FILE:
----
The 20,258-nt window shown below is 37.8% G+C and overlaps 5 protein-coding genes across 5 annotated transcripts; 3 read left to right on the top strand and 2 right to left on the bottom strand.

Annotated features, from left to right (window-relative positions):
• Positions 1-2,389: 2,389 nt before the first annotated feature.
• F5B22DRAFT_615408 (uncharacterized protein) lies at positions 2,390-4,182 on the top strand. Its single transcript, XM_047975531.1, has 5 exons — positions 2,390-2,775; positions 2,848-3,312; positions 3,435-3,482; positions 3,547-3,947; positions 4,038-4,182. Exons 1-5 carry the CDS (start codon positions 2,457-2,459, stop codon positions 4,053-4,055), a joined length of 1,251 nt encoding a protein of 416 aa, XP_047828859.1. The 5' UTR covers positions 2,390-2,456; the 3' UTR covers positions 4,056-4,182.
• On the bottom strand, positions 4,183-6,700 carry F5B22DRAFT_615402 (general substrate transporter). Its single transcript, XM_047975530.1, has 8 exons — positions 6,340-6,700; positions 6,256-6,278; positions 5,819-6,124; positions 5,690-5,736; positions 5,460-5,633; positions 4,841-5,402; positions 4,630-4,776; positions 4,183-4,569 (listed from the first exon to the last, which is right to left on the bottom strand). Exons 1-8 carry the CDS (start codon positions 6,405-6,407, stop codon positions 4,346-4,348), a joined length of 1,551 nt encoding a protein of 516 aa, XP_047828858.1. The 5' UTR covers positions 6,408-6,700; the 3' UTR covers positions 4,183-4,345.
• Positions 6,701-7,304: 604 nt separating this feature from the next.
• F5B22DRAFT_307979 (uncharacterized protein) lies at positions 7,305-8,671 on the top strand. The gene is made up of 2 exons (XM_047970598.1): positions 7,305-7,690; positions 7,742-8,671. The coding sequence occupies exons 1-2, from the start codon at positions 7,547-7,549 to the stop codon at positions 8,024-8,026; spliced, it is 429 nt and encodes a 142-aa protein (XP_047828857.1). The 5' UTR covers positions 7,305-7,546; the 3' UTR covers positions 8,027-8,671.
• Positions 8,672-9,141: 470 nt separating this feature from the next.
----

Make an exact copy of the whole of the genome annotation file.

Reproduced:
The 20,258-nt window shown below is 37.8% G+C and overlaps 5 protein-coding genes across 5 annotated transcripts; 3 read left to right on the top strand and 2 right to left on the bottom strand.

Annotated features, from left to right (window-relative positions):
• Positions 1-2,389: 2,389 nt before the first annotated feature.
• F5B22DRAFT_615408 (uncharacterized protein) lies at positions 2,390-4,182 on the top strand. Its single transcript, XM_047975531.1, has 5 exons — positions 2,390-2,775; positions 2,848-3,312; positions 3,435-3,482; positions 3,547-3,947; positions 4,038-4,182. Exons 1-5 carry the CDS (start codon positions 2,457-2,459, stop codon positions 4,053-4,055), a joined length of 1,251 nt encoding a protein of 416 aa, XP_047828859.1. The 5' UTR covers positions 2,390-2,456; the 3' UTR covers positions 4,056-4,182.
• On the bottom strand, positions 4,183-6,700 carry F5B22DRAFT_615402 (general substrate transporter). Its single transcript, XM_047975530.1, has 8 exons — positions 6,340-6,700; positions 6,256-6,278; positions 5,819-6,124; positions 5,690-5,736; positions 5,460-5,633; positions 4,841-5,402; positions 4,630-4,776; positions 4,183-4,569 (listed from the first exon to the last, which is right to left on the bottom strand). Exons 1-8 carry the CDS (start codon positions 6,405-6,407, stop codon positions 4,346-4,348), a joined length of 1,551 nt encoding a protein of 516 aa, XP_047828858.1. The 5' UTR covers positions 6,408-6,700; the 3' UTR covers positions 4,183-4,345.
• Positions 6,701-7,304: 604 nt separating this feature from the next.
• F5B22DRAFT_307979 (uncharacterized protein) lies at positions 7,305-8,671 on the top strand. The gene is made up of 2 exons (XM_047970598.1): positions 7,305-7,690; positions 7,742-8,671. The coding sequence occupies exons 1-2, from the start codon at positions 7,547-7,549 to the stop codon at positions 8,024-8,026; spliced, it is 429 nt and encodes a 142-aa protein (XP_047828857.1). The 5' UTR covers positions 7,305-7,546; the 3' UTR covers positions 8,027-8,671.
• Positions 8,672-9,141: 470 nt separating this feature from the next.